Who are the newly invited Irish members of Hollywood’s Academy?

The Oscars body has invited 842 new members: 50% female, 29% people of colour

A busy array of Irish cinema professionals has been invited to join the Academy of Motion Picture Arts and Sciences in the latest hefty influx. The new members, each now entitled to vote at the Oscars, include cinematographer Robbie Ryan, animator Louise Bagnall, actor Barry Keoghan, director Vincent Lambe and Gerry Shirren, managing director of Cartoon Saloon. They join starry fellow inductees such as Lady Gaga, Claire Foy, Annie Lennox, Andrea Riseborough and Elisabeth Moss.

The minimum eligibility criteria for membership are laid out on the Academy's website. Mysteries remain, however, as to how the final decisions are made. Academy Award nominees are automatically considered for membership, but not every nominee gets in. Vincent Lambe, director of Detainment, the controversial short about the James Bolger murder, will have been drumming his fingers nervously, despite that film getting a nomination earlier this year. Ms Bagnall, nominated this year for her animated short Late Afternoon, finds herself an Academy member in her early thirties.

The actor Barry Keoghan, just 26, has yet to receive a nomination, but performances in high-profile films such as The Killing of a Sacred Deer, Black 47 and best-picture nominee Dunkirk will have caught the attention of the Academy's Board of Governors. Barry was recently cast in David Lowery's adaptation of the Middle English epic Sir Gawain and the Green Knight.

Robbie Ryan would be a contender even if he had not been nominated this year for his cinematography on The Favourite. The Dubliner has received acclaim for work on such films as Andrea Arnold's American Honey, Stephen Frears's Philomena and Ken Loach's I, Daniel Blake. Next week he curates a season of films on the cinematographer Robby Müller at the Galway Film Fleadh, where punters can also savour his work on Paul Duane's new documentary Best Before Death.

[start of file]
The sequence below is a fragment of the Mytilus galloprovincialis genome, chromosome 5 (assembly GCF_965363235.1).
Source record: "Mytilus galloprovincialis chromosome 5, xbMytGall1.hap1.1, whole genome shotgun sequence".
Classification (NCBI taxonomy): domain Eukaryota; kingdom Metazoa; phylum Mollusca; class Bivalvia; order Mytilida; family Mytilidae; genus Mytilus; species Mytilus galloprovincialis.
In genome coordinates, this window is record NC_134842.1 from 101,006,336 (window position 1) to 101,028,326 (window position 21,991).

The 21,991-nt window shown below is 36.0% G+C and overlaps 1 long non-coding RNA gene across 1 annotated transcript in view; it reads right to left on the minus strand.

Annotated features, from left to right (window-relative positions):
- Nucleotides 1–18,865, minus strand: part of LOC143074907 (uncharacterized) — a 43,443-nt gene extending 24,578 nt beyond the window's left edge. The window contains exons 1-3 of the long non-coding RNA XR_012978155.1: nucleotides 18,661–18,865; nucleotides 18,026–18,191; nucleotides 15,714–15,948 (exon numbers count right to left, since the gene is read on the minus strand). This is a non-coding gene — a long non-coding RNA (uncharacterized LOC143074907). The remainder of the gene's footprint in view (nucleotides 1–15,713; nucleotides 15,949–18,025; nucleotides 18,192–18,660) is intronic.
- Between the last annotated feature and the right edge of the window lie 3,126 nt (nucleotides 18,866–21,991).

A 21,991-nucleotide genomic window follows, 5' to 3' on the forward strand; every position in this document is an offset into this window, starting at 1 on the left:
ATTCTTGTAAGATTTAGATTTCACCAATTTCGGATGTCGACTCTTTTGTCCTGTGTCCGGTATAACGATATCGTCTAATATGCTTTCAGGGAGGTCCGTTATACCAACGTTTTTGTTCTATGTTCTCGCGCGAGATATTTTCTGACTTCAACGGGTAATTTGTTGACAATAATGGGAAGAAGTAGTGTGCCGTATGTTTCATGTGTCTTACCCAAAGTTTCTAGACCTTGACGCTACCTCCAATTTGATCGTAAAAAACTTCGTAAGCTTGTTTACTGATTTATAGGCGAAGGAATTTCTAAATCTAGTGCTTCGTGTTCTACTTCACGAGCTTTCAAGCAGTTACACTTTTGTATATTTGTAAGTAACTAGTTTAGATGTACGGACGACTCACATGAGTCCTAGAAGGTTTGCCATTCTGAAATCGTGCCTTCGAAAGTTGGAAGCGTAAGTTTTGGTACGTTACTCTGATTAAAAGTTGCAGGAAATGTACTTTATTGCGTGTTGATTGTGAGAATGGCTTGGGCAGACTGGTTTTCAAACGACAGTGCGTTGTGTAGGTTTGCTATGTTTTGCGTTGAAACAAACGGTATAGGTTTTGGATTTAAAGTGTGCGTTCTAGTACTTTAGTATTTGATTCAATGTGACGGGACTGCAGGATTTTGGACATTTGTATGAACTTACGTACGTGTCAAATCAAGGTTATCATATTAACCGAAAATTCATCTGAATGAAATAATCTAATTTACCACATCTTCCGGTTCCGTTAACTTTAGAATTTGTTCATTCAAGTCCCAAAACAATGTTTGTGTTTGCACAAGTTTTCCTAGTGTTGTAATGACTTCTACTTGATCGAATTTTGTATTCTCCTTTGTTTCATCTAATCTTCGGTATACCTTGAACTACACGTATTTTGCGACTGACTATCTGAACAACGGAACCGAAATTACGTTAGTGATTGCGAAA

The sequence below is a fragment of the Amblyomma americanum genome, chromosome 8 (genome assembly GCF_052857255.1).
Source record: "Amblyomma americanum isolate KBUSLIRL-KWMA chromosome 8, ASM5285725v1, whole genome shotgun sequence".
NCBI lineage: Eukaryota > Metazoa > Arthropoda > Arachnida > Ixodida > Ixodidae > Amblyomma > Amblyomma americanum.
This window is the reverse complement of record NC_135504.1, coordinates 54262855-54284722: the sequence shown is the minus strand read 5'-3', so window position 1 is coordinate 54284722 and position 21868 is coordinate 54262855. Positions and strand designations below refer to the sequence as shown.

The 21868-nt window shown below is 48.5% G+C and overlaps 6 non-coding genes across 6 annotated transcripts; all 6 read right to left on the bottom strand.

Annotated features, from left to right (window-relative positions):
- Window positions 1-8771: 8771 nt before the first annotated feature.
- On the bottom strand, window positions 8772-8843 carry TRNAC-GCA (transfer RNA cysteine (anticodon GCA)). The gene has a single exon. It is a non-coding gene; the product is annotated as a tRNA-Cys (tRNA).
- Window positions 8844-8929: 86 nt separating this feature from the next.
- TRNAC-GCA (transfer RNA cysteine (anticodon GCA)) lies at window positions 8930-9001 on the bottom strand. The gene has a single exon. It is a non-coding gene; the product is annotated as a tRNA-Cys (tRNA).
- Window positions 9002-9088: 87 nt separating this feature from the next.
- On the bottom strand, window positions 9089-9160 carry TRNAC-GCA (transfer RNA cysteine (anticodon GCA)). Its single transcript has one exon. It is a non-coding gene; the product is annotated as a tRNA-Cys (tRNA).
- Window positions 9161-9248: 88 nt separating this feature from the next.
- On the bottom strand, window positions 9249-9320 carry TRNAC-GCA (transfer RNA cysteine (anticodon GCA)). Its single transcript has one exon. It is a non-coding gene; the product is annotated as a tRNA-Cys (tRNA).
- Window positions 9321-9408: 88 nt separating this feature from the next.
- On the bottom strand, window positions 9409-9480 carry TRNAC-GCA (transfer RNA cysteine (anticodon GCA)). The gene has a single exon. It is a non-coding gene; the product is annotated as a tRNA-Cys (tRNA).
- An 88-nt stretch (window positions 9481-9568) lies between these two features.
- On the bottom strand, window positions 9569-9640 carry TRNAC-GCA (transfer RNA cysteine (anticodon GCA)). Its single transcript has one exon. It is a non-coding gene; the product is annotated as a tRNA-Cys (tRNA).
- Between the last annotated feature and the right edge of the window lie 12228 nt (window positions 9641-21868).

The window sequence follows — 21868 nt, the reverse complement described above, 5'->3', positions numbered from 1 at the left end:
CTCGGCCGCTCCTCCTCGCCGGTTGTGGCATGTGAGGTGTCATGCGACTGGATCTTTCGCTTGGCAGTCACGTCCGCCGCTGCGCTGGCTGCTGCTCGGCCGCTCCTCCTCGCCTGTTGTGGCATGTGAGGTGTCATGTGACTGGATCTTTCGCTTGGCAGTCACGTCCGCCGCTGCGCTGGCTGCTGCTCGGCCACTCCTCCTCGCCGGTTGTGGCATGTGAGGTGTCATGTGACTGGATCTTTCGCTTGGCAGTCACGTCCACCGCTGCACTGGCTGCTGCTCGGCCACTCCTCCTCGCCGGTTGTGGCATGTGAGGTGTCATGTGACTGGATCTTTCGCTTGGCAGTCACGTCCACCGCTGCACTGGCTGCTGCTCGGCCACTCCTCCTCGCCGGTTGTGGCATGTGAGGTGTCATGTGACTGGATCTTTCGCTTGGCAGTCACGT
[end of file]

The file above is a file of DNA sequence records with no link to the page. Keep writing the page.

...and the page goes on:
In the rush to celebrate new Irish members, Gerry Shirren has been a little overlooked. Part of the Irish animation industry for 30 years, Mr Shirren has helped Cartoon Saloon, based in Kilkenny, become one of the world's most successful animation houses. His executive producer credits include last year's best animated feature nominee The Breadwinner. Ms Bagnall's Late Afternoon is also a Cartoon Saloon production.

The Academy’s membership has been undergoing seismic demographic shifts since 2016 when efforts were made to close the gender gap and increase racial diversity. The move seemed a response to that year’s #OscarsSoWhite campaign, convened after no people of colour were nominated for the season’s acting Oscars.

Of the 842 names announced this year, 50 per cent are female and 29 per cent are people of colour. If all accept (and few refuse) the Academy will have doubled its members of colour in just four years.

Nonetheless, eyebrows will still be raised at some apparent inconsistencies. To qualify for selection by the Board of Governors, an actor must have either three notable theatrically released credits (at least one in the last five years), a nomination in any acting category or be adjudged to have garnered “unique distinction”. Nominees are automatically considered. Other contenders need to be sponsored by two current members.

Marina de Tavira, nominated this year as best supporting actress for Roma, has received an invitation, but Yalitza Aparicio, who was up for best actress in the same film, has not received the call. Ms Aparacio was hitherto a non-professional actor and has no other credits, but this still seems a little harsh.

As ever, there were a few cries of "how has he/she not got in before?" The most conspicuous delayed invitee is surely the English actor Claire Bloom. Now 88, Ms Bloom played against Charlie Chaplin in Limelight, supported Richard Burton in the film version of Look Back in Anger and, way back in 1965, received acclaim opposite the same Welsh actor in The Spy Who Came in From the Cold. As recently as 2010, she played Queen Mary in best picture winner The King's Speech. Her exclusion to this point is inexplicable. The French actor Jean-Louis Trintignant, also 88, who was in 2012 best picture nominee Amour, is another puzzling late inductee.

Some trade papers have been muttering about the number of invitations extended to professionals whose achievements were largely in television. Claire Foy, star of The Crown, is still short of movie hits. Archie Panjabi is best known for The Good Wife and The Good Fight. Other fine actors from Barry Keoghan's generation - notably Jack O'Connell and Will Poulter - have got the call impressively early in their careers. If Ms Bloom had been on the same schedule she would have been inducted in the mid-1950s. Like our policemen, our Academy members look younger and younger.